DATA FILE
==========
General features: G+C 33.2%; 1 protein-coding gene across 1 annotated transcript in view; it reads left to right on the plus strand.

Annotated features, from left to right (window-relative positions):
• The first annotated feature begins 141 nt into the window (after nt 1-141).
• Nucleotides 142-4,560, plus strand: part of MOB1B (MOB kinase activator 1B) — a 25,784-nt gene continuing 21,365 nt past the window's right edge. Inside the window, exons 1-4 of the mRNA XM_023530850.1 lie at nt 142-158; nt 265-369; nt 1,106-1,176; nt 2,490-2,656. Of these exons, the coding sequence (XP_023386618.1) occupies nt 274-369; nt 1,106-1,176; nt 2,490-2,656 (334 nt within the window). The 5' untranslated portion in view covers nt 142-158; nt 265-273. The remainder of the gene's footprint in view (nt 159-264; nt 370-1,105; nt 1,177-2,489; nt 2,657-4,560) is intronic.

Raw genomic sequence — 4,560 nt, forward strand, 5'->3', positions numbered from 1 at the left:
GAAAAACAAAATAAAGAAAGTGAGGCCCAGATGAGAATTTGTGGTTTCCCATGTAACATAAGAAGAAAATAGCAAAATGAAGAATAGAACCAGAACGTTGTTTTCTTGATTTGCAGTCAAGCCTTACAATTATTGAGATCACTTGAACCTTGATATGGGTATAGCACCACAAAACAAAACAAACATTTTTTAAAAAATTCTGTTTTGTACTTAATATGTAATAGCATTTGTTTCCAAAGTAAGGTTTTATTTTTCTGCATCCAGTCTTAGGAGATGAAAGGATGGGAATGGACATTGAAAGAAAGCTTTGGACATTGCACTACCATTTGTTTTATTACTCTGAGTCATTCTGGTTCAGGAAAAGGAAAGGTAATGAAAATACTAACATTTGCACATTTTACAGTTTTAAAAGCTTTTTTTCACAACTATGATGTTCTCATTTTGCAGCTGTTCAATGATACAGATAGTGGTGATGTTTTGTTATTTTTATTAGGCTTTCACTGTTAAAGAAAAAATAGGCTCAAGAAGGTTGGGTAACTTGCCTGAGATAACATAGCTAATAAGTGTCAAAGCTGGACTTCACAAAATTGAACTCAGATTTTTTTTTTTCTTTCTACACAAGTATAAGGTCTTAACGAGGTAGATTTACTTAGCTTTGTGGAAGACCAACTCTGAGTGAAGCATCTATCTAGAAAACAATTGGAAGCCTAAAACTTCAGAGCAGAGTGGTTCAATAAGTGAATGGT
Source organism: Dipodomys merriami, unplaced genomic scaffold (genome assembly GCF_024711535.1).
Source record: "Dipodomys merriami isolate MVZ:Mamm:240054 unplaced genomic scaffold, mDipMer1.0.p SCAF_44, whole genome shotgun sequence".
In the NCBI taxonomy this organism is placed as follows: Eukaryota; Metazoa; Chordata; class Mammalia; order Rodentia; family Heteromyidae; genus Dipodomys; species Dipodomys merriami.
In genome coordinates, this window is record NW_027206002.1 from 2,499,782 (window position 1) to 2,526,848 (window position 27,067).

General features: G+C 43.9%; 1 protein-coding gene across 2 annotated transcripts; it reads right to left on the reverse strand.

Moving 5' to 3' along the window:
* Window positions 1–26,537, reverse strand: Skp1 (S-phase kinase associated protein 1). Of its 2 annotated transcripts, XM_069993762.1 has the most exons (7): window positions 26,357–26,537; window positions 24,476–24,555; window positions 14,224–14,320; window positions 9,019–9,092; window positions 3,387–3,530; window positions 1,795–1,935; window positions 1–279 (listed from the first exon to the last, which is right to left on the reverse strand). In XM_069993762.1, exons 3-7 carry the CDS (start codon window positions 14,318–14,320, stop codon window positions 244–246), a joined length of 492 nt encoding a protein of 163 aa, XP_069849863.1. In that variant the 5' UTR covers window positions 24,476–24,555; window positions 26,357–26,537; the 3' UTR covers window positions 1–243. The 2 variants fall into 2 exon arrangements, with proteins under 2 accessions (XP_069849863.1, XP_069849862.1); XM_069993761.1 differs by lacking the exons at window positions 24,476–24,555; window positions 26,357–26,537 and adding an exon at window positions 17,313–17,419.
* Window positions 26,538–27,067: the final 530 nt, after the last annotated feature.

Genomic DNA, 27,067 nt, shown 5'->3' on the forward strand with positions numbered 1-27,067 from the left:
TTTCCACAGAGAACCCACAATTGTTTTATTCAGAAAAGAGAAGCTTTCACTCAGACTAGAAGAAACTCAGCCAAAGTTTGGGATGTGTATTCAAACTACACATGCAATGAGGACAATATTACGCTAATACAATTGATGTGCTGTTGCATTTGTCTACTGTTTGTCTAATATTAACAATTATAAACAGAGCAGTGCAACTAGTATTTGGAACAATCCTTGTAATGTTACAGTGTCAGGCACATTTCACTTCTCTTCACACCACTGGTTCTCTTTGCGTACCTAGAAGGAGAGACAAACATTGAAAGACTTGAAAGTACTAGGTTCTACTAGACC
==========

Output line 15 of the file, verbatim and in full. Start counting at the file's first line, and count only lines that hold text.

Genomic DNA, 27,067 nt, shown 5'->3' on the forward strand with positions numbered 1-27,067 from the left: